HTM (0)
35. Promotion of Biodiversity Conservation within Coffee Landscapes
Food and Agricultural organization (FAO)
Random Dubois, FAO PDF (0)
36. Assessing biodiversity impacts of trade: a review of challenges in the agriculture sector
Treweek, J.R.; Brown, C.; Bubb, P. 2006. Assessing biodiversity impacts of trade: a review of challenges in the agriculture sector. Impact Assessment and Project Appraisal, Volume 24, Number 4, 1 December 2006, pp. 299-309(11).
Jo Treweek; Claire Brown; Philip Bubb PDF (0)
37. Organic coffee production in Mexico - "small farmers need extension support to successfully build their opportunities"
PDF (0)
38. Case study: Improved Agro-Forestry Management near the Calakmul Biosphere Reserve in MexicoThompson, I. and Christophersen, T., eds. DOC (0)
39. Case Study: Incentive Measures in EcuadorThompson, I. and Christophersen, T., eds. DOC (0)
40. Inga species and alley-cropping alternative to slash-and-burn agriculture HTM (0)
41. Modeling Tool for Water, Nutrient, and Light Capture in Agroforestry Systems (WaNuLCAS)
Website is the technology.
42. Integrated Impact Assessment of International Trade Policy and Agreements: the European Union’s Sustainability Impact Assessments of Proposed WTO Agreements on Agriculture and Forest ProductsClive George, Trade Impact Section, IAIA, and Institute for Development Policy and Management, University of Manchester, UK PDF (0)
43. An environmental impact assessment of China's WTO accession : an analysis of six sectors
International Institute for Sustainable Development (IISD). 2004. An environmental impact assessment of China's WTO accession: an analysis of six sectors. Published by the IISD, Winnipeg, Manitoba, 220 pp.
International Institute for Sustainable Development PDF (0)
44. Strategic Environmental Assessment on the Santa Cruz – Puerto Suarez Corridor, BoliviaMarlies van Schooten, SevS advies voor natuur en leefomgeving PDF (0)
45. Strategic environmental assessment of proposed Human River Irrigation Project, Maharashtra State, IndiaAsha Rajvanshi and Vinod B. Mathur PDF (0)
46. Women’s innovations in rural livelihood systems in arid areas of Tunisia
Appication: Innovations related to crops included fig pollination techniques and the use of plastic bottles for the water-efficient irrigation of melons. For example, one 70 year old woman, uses 1.5-litre plastic bottles to irrigate watermelons and melons. She buries each bottle in the soil with the cork downwards. In the cork she has made tiny holes with a needle so that water is released immediately beside the plant. She fills the bottles with water from a cistern fed by run-off rainwater. The water infiltrates slowly near the plant roots and thus escapes the evaporation that is so rapid in this region.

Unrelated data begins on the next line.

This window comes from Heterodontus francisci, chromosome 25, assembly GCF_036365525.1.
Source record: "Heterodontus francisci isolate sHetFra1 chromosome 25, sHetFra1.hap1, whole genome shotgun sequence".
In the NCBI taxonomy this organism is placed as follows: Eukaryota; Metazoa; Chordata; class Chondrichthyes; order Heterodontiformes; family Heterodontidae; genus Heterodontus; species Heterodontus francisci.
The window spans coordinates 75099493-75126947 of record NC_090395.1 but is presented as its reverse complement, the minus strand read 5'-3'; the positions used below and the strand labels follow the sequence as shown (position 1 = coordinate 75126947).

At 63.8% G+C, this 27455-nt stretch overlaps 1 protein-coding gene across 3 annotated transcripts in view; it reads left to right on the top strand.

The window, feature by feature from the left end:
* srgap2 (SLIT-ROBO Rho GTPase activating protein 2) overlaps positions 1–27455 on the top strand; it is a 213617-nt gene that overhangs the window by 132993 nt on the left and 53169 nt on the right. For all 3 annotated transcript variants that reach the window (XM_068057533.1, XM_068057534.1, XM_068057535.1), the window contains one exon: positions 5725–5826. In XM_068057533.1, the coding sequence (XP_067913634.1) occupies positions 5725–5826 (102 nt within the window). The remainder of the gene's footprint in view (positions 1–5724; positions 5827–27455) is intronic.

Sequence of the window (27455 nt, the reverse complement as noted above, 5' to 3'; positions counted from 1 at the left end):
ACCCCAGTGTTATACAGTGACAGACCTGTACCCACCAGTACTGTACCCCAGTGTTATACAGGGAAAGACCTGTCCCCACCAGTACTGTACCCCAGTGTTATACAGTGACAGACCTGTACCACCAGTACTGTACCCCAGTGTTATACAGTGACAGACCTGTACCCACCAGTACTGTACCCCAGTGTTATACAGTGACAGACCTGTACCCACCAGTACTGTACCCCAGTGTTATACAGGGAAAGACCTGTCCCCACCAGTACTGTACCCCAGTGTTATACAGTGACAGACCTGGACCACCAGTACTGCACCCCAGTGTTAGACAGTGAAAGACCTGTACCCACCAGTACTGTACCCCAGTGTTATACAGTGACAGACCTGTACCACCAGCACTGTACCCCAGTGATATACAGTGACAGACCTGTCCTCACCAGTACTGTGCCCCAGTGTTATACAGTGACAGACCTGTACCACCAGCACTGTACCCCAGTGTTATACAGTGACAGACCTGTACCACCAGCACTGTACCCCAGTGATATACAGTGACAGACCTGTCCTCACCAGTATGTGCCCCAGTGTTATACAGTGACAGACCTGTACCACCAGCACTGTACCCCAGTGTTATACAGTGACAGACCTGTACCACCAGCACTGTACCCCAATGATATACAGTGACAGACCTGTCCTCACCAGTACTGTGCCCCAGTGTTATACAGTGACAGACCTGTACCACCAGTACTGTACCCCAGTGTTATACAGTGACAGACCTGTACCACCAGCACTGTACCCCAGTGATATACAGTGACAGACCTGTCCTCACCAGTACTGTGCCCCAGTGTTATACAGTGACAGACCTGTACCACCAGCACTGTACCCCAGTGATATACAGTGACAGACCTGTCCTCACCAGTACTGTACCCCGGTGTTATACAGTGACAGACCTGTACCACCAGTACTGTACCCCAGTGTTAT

United Nations Educational, Scientific and Cultural Organization (UNESCO)
HTM (0)
47. Control of Rodents and other Storage Pests
RUN Network
HTM (0)
48. Utilization of Agricultural Biodiversity for Management of Cereal Stemborers and Striga Weed in Maize Based Cropping Systems in Africa - A case study
International Centre of Insect Physiology and Ecology
Z.R. Khan, W.A.Overholt, A. Hassanali, International Centre of Insect Physiology and Ecology, ICIPE PDF (0)
49. Biological Alternatives to Harmful Chemical Pesticides HTM (0)
50. Conservation tillage HTM (0)
51. Traditional multi-purpose tool used in agriculture in Gujarat, India
The economy achieved by a single tool that can serve at least 11 different purposes helps to ensure the sustainability of the practice. The practice has also given local artisans a boost. Their knowledge and skills are sustained by being recognized and put to good use.
United Nations Educational, Scientific and Cultural Organization (UNESCO)
DOC (0)
52. Zai traditional technique for land rehabilitation HTM (0)
53. Traditional paal technology for watershed management HTM (0)
54. CGIAR: System-wide Genetic Resources Programme (SGRP)
55. The Future of Technology Transfer at a Major Land Grant University: Report of the Cornell University Land Grant Panel on Technology Transfer
IP Strategy Tody No. 6, 2003
WR Coffman, JE Alexander, DJ BenDaniel, PL Carey, HG Craighead, CR Fay, PA Gould, JS Gross, JE Hunter, WH Lesser, S Loker, JN MacLeod, JJ Mingle, NR Scott & AF Krattiger PDF (0)
56. Deutsche Gesellschaft Fuer Internationale Zusammenarbeit (GIZ): Technical cooperation on biodiversity
GIZ - Germany bilateral (biodiversity)
57. Application of environmentally sound technologies for adaptation to climate change
United Nations Framework Convention on Climate Change (UNFCCC)
UNFCCC, Richard J.T. Klein, Mozaharul Alam, Ian Burton, William W. Dougherty, Kristie L. Ebi, Martha Fernandes, Annette Huber-Lee, Atiq A. Rahman Chris Swartz. PDF (0)